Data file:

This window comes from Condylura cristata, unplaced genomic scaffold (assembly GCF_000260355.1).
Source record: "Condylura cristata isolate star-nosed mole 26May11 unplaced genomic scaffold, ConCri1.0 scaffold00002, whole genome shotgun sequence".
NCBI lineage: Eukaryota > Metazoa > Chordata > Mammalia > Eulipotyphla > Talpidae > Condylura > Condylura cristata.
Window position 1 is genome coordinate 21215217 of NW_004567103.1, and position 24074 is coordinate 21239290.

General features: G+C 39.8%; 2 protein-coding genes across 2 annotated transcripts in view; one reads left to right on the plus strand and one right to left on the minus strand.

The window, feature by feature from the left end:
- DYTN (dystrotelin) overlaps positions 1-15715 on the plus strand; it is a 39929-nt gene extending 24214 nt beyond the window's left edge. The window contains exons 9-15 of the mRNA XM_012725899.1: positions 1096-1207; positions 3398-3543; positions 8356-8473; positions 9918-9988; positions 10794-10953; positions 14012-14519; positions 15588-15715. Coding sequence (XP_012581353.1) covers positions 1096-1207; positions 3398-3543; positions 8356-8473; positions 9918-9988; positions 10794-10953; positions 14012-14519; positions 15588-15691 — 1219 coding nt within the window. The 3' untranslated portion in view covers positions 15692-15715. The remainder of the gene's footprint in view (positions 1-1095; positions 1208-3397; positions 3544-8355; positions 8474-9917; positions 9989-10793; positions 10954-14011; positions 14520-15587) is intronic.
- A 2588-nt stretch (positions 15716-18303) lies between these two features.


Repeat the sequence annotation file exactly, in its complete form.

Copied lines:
This window comes from Condylura cristata, unplaced genomic scaffold (assembly GCF_000260355.1).
Source record: "Condylura cristata isolate star-nosed mole 26May11 unplaced genomic scaffold, ConCri1.0 scaffold00002, whole genome shotgun sequence".
NCBI lineage: Eukaryota > Metazoa > Chordata > Mammalia > Eulipotyphla > Talpidae > Condylura > Condylura cristata.
Window position 1 is genome coordinate 21215217 of NW_004567103.1, and position 24074 is coordinate 21239290.

General features: G+C 39.8%; 2 protein-coding genes across 2 annotated transcripts in view; one reads left to right on the plus strand and one right to left on the minus strand.

The window, feature by feature from the left end:
- DYTN (dystrotelin) overlaps positions 1-15715 on the plus strand; it is a 39929-nt gene extending 24214 nt beyond the window's left edge. The window contains exons 9-15 of the mRNA XM_012725899.1: positions 1096-1207; positions 3398-3543; positions 8356-8473; positions 9918-9988; positions 10794-10953; positions 14012-14519; positions 15588-15715. Coding sequence (XP_012581353.1) covers positions 1096-1207; positions 3398-3543; positions 8356-8473; positions 9918-9988; positions 10794-10953; positions 14012-14519; positions 15588-15691 — 1219 coding nt within the window. The 3' untranslated portion in view covers positions 15692-15715. The remainder of the gene's footprint in view (positions 1-1095; positions 1208-3397; positions 3544-8355; positions 8474-9917; positions 9989-10793; positions 10954-14011; positions 14520-15587) is intronic.
- A 2588-nt stretch (positions 15716-18303) lies between these two features.